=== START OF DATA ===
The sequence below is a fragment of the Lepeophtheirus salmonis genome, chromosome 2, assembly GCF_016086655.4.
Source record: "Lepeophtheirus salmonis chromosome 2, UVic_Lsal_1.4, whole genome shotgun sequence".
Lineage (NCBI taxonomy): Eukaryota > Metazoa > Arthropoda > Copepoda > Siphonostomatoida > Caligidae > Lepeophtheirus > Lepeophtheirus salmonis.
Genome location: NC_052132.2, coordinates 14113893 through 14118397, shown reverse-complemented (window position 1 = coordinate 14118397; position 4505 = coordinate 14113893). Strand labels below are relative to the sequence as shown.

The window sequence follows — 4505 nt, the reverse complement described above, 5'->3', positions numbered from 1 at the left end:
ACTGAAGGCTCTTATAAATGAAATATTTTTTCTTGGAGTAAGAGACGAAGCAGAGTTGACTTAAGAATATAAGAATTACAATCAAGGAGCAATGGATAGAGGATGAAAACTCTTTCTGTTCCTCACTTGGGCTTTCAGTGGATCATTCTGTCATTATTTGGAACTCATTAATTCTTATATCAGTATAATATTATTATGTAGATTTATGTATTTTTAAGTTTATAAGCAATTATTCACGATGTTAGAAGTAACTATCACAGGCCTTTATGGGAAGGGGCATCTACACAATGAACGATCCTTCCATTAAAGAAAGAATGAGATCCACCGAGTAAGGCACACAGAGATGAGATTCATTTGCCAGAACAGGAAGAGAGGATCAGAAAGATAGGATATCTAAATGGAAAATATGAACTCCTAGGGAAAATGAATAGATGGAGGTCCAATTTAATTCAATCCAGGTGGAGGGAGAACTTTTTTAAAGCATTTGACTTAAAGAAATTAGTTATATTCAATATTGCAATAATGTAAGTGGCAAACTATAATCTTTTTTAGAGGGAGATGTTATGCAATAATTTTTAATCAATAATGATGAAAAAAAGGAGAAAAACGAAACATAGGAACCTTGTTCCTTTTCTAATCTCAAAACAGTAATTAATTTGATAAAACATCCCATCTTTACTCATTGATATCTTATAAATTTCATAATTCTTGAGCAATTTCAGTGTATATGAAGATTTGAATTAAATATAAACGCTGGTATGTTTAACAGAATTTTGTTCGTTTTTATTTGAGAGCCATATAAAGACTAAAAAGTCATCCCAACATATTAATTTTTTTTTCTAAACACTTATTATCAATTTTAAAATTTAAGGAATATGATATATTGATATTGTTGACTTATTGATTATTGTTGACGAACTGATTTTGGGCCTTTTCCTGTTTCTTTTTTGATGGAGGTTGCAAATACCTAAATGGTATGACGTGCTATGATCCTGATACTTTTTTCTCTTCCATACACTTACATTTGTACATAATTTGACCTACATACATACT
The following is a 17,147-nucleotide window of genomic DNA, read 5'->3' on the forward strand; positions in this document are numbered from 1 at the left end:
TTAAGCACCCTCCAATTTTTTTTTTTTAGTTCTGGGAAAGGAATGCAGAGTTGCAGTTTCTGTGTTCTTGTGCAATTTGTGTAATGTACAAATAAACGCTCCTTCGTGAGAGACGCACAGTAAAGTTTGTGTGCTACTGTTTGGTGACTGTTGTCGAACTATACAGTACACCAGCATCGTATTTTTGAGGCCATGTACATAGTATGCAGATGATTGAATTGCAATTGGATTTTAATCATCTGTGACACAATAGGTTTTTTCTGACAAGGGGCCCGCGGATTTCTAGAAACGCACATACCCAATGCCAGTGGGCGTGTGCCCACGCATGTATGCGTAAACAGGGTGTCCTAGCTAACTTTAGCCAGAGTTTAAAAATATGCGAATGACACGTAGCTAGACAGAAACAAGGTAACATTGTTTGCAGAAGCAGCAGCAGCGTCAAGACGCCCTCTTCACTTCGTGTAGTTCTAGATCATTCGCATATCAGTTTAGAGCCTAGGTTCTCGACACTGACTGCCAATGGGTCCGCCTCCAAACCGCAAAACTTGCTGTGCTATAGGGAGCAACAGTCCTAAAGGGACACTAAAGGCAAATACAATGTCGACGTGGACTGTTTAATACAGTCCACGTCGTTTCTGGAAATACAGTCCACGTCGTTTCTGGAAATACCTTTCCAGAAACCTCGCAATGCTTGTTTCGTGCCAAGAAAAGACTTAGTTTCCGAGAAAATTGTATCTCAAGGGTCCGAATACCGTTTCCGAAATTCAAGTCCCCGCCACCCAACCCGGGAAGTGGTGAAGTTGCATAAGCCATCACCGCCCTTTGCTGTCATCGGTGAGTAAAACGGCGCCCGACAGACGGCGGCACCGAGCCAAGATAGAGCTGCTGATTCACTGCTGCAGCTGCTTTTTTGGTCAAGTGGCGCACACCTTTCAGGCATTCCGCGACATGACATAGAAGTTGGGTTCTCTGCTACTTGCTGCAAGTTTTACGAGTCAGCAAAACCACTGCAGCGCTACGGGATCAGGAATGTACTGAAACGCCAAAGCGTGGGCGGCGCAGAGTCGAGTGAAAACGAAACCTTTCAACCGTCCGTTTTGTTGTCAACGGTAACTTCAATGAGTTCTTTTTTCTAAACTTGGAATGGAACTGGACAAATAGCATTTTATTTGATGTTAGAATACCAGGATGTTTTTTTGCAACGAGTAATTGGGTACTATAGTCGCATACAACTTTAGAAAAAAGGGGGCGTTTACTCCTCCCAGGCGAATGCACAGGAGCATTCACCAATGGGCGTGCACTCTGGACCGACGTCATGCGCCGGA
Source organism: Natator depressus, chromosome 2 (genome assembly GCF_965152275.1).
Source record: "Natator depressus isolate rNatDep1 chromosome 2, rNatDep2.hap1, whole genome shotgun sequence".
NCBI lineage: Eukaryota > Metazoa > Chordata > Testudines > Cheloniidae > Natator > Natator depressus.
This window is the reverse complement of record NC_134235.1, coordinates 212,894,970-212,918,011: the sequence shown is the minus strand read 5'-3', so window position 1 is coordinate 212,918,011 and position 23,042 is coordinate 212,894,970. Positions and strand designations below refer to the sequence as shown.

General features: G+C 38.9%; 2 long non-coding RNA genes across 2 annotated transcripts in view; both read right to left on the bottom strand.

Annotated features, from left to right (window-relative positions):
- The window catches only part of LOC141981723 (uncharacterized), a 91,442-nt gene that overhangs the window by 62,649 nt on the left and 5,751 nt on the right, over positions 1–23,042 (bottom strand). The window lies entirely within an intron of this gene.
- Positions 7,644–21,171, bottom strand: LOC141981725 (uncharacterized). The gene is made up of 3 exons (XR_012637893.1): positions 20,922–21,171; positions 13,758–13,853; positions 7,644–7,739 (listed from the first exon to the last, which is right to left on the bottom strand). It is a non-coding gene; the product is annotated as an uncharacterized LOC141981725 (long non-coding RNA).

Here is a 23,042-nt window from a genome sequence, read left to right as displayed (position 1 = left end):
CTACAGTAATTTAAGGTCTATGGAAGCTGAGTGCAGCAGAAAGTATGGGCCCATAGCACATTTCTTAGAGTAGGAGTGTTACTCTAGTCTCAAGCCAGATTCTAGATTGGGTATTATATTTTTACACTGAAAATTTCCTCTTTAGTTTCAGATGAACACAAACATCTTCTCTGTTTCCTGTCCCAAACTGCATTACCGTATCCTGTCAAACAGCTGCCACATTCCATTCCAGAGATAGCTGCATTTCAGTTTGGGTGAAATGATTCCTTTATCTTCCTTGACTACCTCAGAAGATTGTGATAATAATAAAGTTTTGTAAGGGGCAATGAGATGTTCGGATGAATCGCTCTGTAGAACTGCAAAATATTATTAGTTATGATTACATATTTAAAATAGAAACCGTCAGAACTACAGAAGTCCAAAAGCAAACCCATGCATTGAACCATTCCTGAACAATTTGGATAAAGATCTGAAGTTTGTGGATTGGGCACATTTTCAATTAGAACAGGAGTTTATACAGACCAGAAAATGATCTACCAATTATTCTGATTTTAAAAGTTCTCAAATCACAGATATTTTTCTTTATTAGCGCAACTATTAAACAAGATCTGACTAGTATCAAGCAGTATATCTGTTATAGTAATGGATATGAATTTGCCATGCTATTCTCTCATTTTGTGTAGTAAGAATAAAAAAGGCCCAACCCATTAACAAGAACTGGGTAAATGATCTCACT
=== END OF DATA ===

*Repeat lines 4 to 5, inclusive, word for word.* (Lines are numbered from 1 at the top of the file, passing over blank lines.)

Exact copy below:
Genome location: NC_052132.2, coordinates 14113893 through 14118397, shown reverse-complemented (window position 1 = coordinate 14118397; position 4505 = coordinate 14113893). Strand labels below are relative to the sequence as shown.

The window sequence follows — 4505 nt, the reverse complement described above, 5'->3', positions numbered from 1 at the left end: